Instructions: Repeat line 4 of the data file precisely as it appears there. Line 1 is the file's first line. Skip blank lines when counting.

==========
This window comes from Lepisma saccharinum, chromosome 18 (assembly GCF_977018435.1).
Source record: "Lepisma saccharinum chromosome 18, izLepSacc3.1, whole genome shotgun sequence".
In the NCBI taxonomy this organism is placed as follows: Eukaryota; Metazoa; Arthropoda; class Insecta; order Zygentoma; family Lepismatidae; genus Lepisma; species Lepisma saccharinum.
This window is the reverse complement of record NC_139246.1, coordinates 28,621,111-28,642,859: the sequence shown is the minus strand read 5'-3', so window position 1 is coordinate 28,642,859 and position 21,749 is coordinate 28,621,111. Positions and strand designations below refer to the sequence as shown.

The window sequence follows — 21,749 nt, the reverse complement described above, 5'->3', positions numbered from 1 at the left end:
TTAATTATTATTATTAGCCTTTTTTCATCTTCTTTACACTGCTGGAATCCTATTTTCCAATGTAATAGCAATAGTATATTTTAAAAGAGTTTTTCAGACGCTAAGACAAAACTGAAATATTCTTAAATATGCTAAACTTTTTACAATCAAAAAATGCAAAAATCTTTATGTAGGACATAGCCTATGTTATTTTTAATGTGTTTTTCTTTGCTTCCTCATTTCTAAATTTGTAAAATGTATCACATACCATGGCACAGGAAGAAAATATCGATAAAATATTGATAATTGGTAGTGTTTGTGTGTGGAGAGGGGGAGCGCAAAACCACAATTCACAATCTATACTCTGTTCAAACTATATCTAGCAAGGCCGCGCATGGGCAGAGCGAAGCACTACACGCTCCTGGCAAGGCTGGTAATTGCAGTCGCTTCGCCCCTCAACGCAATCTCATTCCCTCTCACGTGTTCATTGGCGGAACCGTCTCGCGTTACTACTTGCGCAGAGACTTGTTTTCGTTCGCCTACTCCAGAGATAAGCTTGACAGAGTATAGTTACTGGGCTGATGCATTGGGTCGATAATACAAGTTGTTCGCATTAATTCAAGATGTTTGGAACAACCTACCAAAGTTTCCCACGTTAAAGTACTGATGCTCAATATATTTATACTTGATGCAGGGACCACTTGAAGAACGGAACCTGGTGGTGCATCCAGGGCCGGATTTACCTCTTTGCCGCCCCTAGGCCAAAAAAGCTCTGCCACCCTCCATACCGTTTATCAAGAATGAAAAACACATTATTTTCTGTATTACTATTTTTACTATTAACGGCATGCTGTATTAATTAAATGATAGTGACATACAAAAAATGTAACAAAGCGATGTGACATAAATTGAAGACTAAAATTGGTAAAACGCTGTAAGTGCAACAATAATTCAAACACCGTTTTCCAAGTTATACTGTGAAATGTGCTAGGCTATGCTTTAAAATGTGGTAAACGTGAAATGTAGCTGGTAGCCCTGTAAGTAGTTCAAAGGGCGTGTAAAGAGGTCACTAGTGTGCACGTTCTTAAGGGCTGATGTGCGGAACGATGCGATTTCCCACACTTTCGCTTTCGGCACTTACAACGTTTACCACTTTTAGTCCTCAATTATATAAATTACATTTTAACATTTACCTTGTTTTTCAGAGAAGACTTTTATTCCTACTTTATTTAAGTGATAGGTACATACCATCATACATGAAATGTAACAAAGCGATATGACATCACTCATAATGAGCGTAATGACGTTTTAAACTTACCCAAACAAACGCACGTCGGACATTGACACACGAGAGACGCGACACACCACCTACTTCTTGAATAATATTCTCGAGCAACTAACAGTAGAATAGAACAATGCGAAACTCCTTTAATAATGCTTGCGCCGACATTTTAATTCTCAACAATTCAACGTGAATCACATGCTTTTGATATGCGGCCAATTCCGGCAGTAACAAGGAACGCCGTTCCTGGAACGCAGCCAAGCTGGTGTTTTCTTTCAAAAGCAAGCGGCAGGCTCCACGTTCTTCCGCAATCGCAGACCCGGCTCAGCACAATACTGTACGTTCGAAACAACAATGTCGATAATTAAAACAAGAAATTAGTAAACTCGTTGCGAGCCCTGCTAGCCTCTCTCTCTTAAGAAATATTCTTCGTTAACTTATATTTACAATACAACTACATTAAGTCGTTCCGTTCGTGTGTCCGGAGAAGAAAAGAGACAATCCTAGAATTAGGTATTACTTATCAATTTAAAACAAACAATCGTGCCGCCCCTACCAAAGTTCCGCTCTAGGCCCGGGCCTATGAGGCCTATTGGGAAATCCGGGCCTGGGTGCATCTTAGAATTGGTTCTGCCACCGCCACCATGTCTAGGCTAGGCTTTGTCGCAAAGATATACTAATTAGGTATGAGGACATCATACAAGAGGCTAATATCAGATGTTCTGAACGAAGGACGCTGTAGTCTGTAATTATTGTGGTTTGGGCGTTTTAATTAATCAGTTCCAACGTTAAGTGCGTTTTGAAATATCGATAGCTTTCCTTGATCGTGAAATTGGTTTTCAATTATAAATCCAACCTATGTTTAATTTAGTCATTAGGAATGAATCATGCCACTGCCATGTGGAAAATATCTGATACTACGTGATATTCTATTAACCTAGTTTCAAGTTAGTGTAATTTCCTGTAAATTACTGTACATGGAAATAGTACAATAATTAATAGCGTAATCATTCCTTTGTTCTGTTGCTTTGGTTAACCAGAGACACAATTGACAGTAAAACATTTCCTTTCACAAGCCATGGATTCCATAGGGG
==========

This window is the reverse complement of record NC_139246.1, coordinates 28,621,111-28,642,859: the sequence shown is the minus strand read 5'-3', so window position 1 is coordinate 28,642,859 and position 21,749 is coordinate 28,621,111. Positions and strand designations below refer to the sequence as shown.